We approach customer experience empathetically; through the use of insights we decipher customer needs, to create personalised and engaging customer journeys focused on providing customers with the content, rewards, and experiences that they value, need and enjoy; however, the needs of customers at the moment have shifted dramatically towards more essential concerns. People are feeling worried and anxious – with health and financial security being their primary concerns.
We reoriented our efforts to meet customers’ primary needs, such as safety, security, and everyday value. We have large programmes with travel and leisure benefits and our teams worked tirelessly to ensure that customers were re-assured as they faced – and continue to face – uncertainty. Our travel concierge teams still deal with a fluid situation such as the 14-day quarantine imposition upon return from travel to Spain. We hope that through demonstrating empathy and care during this crisis, we’ve helped our clients to build a foundation of goodwill, trust, and long-lasting emotional connections with their customers.
Our platform was the enabler and central to success. Through our dynamic content management system, we were able to meet new emerging customer demand. For a number of clients, we changed the focus of the content being offered from experiential lifestyle offers such as movies, shows and restaurant offers to digital content, aimed at providing value to customers in lockdown, such as film streaming services, subscriptions to digital magazines and access to online education. Moreover, due to the impact on the global economy and the ensuing uncertainty around job security, we have seen many consumer segments become more financially prudent and reduce spending across the board.
Our e-commerce cashback offering has proved extremely valuable for clients and their customers. Through a client-branded marketplace, customers have access to exclusive offers and cashback when they shop online with their favourite brands.
In the midst of the lockdown, we saw a significant uptick in both acquisition of new customers and transactions as consumers sought increasing value from their everyday spending. For example, we support a leading e-commerce business in France which experienced a 24% increase in conversion rate for customers joining their subscription-based loyalty programme during the peak of the lockdown between March and April in comparison to the same period 2019.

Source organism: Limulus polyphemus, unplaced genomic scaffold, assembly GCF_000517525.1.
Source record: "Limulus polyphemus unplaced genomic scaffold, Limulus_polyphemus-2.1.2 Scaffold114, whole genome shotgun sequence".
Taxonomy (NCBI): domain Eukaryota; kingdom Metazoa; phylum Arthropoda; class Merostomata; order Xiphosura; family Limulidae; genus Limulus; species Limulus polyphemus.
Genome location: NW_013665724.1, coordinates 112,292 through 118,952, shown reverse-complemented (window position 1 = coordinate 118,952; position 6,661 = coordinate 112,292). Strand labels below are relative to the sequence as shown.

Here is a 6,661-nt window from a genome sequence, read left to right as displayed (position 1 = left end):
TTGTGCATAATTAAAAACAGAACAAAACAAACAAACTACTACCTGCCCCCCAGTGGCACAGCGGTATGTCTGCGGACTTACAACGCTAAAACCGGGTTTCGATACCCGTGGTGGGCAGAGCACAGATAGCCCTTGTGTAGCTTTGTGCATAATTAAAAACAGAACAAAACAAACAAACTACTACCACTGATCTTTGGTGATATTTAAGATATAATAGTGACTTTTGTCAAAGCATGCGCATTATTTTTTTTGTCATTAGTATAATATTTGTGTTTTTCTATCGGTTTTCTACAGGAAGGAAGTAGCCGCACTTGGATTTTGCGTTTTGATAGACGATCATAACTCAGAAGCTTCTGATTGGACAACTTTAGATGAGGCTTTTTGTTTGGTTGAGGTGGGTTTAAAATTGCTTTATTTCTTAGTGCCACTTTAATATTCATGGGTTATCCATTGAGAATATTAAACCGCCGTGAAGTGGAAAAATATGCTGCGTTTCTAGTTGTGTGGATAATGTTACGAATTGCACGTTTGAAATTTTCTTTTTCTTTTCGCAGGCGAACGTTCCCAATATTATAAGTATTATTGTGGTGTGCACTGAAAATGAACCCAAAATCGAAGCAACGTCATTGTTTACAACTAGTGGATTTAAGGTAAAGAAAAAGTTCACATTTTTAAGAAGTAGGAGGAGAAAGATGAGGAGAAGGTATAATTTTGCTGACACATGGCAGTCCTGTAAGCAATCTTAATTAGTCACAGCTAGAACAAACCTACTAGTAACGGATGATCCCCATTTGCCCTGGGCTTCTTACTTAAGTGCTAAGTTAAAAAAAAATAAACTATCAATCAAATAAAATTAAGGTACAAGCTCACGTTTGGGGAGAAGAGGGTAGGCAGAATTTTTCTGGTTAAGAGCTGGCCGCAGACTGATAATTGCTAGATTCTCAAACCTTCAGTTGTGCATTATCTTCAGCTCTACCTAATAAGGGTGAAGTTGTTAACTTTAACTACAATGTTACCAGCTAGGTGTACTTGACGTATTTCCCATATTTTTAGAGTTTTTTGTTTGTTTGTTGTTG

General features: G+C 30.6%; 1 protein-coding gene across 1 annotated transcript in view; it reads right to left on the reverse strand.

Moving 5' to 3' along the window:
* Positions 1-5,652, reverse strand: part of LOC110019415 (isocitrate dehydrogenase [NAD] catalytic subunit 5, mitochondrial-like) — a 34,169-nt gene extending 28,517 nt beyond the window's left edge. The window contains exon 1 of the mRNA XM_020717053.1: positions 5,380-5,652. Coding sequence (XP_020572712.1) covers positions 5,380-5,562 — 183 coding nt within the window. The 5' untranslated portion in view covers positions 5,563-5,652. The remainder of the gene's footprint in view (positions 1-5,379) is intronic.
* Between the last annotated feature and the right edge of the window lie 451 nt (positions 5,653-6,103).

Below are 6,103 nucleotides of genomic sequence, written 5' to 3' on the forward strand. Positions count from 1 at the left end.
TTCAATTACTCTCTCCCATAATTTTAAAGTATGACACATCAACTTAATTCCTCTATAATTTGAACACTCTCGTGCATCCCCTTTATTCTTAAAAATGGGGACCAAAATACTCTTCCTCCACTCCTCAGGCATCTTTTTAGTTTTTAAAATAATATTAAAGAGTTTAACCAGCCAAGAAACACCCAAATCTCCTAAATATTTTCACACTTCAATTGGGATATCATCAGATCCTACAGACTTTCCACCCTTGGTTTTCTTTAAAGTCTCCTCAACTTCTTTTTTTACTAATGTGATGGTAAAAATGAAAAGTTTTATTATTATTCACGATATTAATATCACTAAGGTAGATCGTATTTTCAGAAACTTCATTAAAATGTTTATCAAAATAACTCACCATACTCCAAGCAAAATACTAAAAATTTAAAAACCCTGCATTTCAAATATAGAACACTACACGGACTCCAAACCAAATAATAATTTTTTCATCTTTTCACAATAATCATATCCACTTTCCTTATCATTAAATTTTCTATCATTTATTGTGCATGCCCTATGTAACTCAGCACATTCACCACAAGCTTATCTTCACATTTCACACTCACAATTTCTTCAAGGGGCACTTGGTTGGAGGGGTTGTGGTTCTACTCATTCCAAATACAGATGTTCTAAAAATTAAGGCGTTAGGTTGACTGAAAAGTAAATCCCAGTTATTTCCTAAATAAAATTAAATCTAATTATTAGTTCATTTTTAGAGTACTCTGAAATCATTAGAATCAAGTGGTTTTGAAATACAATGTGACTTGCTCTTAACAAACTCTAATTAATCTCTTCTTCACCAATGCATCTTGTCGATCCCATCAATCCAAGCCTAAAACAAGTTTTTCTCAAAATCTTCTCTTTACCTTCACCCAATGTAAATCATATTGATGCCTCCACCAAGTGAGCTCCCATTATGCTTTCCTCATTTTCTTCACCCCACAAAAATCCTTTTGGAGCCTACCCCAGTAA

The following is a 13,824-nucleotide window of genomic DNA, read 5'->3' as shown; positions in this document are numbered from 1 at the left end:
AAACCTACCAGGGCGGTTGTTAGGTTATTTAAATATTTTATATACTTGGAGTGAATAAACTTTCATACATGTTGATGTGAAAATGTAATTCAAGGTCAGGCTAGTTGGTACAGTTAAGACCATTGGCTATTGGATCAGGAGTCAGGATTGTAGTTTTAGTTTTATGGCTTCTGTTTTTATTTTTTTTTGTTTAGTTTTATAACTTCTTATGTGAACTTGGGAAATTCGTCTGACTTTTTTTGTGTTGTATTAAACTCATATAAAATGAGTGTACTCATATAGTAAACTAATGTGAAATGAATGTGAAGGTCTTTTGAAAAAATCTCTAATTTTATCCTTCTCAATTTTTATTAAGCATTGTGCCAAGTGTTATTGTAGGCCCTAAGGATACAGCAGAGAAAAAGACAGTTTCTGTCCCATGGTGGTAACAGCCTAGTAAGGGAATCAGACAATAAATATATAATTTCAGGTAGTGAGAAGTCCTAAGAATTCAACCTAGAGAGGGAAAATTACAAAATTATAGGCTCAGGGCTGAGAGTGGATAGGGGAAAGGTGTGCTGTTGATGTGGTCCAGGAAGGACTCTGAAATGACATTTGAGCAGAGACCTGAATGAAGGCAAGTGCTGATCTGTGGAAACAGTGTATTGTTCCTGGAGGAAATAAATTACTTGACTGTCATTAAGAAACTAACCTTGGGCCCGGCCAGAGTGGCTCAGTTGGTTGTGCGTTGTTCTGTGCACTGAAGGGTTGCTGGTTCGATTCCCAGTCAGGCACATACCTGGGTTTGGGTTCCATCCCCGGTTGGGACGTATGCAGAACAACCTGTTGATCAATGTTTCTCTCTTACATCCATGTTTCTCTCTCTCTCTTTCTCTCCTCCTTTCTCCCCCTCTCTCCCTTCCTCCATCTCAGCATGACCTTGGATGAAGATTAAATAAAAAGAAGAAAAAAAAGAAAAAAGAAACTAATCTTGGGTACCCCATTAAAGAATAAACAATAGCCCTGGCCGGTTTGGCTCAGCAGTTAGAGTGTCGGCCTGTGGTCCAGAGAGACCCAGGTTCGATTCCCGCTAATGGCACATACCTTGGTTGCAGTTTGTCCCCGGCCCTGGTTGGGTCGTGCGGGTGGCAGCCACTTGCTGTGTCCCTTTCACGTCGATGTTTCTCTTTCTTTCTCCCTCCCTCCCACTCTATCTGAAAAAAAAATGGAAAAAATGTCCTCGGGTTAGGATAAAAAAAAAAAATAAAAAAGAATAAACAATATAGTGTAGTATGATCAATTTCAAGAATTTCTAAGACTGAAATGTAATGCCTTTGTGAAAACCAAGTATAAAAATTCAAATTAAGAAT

Providing much sought after financial value to customers during the crisis will strengthen brand affinity and customer preference which will prove to be a strong differentiator for businesses now and in the future.
What strategies did you put in place to ensure continuity in terms of client engagement, marketing, and sales?
In times of crisis, clients and customers tend to gravitate to partners and offerings that they trust.
Our ethos and approach have been proactive in adapting strategy to be able to continue to deliver client value through being responsive to their changing needs.
Our relationship teams have scheduled regular virtual meetings with clients, to maintain engagement, and to identify how we can support them through the pandemic and beyond.
We’ve noticed that the “reachability” of key contacts has increased, the pandemic has created a sense of community, people have come together to share experiences, advice, and best practice during this time.
We also adapted our go-to-market and messaging to reflect on how we could support clients whose business models have been affected by COVID-19.
For example within our e-commerce based loyalty cashback solution, we are targeting businesses that are facing a downturn (like travel partners) with new ideas and solutions on using subscription loyalty to compensate for lost revenues once restrictions are lifted. In parallel, we are also targeting the high growth sectors (like food delivery) with strategies for revenue maximisation to capitalise on elevated demand.
From a marketing perspective, we further embraced digital and have created webinars and podcasts with industry-leading experts to share insights and experience with our target audiences. The focus of these activities is primarily thought leadership and brand awareness through educational and entertaining content rather than it being a sales pitch.
We’ve also increased participation in online industry events and forums where we’ve shared insights, market reports, and whitepapers on the COVID crisis, changing consumer behaviour, revenue generation, and cybersecurity. This has been a hugely successful platform for us. For example, our latest report on Behavioural Economics was one of the most-watched presentations of a three-day UK online Conversion Summit.
Have you identified changes in demand or new emerging demand directly as a result of the pandemic? Are there any sector trends you have noticed?
The pandemic has changed consumer behaviours, many of which are here to stay.
The biggest by far has been the accelerated migration of physical channels to digital. We’ve seen a decade’s worth of migration to online retail in the space of just eight weeks.
As a result, there’s been an explosion in demand within our e-commerce business from partners in the online retail and logistics sectors. Consumers are expressing the intention to continue to use digital even as lockdown measures ease. To remain relevant retailers are increasing investment in digital innovation and are looking to set new digital customer experience standards with a particular focus on personalisation.